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Buyer Beware: Thousands of Flood-Damaged Cars Could Inundate Market

Perhaps 10,000 vehicles were damaged in recent floods, and experts worry that many of those could wind up back on the U.S. car market.
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/ Source: The Detroit Bureau

The storms that have swept across the middle of the U.S. in recent weeks have caused extensive damage and a number of deaths. And there's more potential danger: Perhaps 10,000 vehicles were seriously damaged or totaled in Texas alone, according to industry experts who worry that many of those could wind up back on the U.S. car market. Unsuspecting buyers may not realize the risks they face.

While flood-damaged vehicles can undergo cosmetic repairs, that often masks, rather than resolves, longer-term issues, such as rust, mold and mechanical problems that could plague buyers later on, experts warn.

"A car that's been in a flood, with the engine emerged for any length of time, will never be the same," Carl Sullivan, a veteran inspector for California-based Alliance Inspection Management, says.

The actual number of vehicles impacted by the flood is likely to be significantly higher than formally reported because many older models might not have relevant insurance coverage, notes the National Insurance Crime Bureau. Legally, any vehicle damaged or declared totaled due to flooding should have that clearly marked on their titles.

Most of them will either be scrapped and recycled or they may be broken down for parts. "Unfortunately, some of the flooded vehicles may be purchased at bargain prices, cleaned up, and then taken out of state where the VIN (the unique Vehicle Identification Number) is switched and the car is retitled with no indication it has been damaged," noted the NICB in a warning statement.

Appropriately, the process is known as "title washing." Meanwhile, individuals with flood-damaged cars with no insurance coverage may simply repair the vehicles and put them on the market without disclosing that information.CarFax, a service that helps used car buyers validate title information and a vehicle's history, estimates that a large number of damaged vehicles routinely go back on the market.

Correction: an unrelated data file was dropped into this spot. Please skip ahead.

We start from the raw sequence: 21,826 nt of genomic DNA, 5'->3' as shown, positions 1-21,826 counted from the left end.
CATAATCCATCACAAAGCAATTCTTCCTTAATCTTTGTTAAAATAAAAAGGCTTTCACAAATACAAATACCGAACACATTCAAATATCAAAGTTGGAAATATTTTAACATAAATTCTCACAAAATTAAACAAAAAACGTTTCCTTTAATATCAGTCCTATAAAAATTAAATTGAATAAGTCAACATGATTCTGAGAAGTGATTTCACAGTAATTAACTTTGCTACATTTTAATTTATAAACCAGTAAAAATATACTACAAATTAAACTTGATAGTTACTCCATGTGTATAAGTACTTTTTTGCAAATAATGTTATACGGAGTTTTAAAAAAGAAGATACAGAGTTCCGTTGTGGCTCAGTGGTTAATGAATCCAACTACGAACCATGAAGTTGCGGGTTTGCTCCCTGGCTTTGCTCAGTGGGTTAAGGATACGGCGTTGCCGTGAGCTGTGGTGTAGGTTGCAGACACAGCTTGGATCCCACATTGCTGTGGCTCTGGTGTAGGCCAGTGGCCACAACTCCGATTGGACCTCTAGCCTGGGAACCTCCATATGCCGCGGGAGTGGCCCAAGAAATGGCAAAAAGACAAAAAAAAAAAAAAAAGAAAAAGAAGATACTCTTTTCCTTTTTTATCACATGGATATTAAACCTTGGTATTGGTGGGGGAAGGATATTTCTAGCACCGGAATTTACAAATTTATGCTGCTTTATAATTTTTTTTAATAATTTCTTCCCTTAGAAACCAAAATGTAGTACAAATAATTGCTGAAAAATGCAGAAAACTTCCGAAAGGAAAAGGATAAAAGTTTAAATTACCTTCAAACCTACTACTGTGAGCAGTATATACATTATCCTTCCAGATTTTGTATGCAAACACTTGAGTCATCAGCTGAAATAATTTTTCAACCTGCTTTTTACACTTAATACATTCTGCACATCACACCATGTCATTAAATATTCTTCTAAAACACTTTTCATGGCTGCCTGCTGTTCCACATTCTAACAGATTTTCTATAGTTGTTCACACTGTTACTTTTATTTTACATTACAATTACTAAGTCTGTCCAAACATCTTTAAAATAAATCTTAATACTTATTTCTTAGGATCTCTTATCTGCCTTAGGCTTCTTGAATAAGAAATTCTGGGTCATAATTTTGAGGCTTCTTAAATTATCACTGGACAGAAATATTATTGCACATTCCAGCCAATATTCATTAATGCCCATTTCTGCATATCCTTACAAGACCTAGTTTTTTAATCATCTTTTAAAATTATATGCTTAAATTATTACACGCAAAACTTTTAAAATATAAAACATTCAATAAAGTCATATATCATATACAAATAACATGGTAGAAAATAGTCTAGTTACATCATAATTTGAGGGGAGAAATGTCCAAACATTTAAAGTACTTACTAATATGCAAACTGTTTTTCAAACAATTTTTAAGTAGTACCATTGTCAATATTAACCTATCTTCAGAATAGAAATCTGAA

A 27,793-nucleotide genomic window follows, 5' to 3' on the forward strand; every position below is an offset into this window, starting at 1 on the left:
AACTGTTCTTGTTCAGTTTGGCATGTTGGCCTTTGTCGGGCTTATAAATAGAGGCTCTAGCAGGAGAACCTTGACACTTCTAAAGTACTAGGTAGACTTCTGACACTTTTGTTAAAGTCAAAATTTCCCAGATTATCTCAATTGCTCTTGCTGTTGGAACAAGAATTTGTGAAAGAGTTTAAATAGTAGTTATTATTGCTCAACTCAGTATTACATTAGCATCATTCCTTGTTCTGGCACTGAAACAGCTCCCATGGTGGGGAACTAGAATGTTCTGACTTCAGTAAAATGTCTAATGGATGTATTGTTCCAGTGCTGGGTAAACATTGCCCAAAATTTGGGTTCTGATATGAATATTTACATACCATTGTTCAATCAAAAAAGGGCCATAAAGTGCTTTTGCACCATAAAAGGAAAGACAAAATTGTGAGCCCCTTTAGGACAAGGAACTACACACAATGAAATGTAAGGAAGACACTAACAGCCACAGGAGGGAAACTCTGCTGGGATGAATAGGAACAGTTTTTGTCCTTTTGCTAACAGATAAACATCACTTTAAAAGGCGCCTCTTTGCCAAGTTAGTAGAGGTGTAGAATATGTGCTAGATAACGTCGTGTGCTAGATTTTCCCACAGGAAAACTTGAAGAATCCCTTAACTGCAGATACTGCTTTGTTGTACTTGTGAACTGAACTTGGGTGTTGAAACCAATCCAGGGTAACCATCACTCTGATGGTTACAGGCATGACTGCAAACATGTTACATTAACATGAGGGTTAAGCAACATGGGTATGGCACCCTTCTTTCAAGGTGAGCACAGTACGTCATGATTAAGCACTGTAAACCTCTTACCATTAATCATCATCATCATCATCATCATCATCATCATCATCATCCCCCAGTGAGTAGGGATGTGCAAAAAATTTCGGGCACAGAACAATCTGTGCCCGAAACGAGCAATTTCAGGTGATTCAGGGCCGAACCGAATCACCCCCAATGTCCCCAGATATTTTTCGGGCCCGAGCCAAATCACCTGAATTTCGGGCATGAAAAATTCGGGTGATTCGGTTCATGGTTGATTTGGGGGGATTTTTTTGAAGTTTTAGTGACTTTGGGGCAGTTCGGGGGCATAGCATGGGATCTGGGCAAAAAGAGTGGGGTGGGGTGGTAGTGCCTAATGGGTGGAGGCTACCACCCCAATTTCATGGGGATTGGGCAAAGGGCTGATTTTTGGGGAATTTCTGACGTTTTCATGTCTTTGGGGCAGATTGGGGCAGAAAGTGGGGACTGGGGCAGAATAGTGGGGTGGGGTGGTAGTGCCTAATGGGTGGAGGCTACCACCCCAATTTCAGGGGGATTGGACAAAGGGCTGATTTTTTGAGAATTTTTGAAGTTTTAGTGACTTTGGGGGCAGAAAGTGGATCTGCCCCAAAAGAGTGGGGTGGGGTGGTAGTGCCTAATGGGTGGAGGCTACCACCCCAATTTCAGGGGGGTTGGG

Of the 75,000 cars, trucks and crossovers affected by 1999's Hurricane Floyd, for example, CarFax estimated half were eventually resold.

That's not necessarily illegal, as long as buyers are told of the damage. While a flood-damaged vehicle might undergo extensive repairs, experts stress that long-term issues could emerge. They point to rust in areas where water might have pooled. Electrical circuits, such as head and taillights are more prone to shorting out. And mold can develop in hidden places.

Experts warn that today's vehicles are particularly prone to long-term issues due to the extensive use of microcomputer systems for everything from engine controls to safety devices.

They offer several tips for shoppers:

  • Newly replaced upholstery or trunk liners may hint at flood repairs;*
  • Look for rust in places normally not prone to damage, such as upper door hinges and trunk latches;
  • Rust or mud under the gas and brake pedals;
  • Beads of water in places like a vehicle's dome light;
  • A musty or moldy smell;
  • Buyers should also make sure the VIN number on the dash matches the one on the vehicle's driver door jamb.

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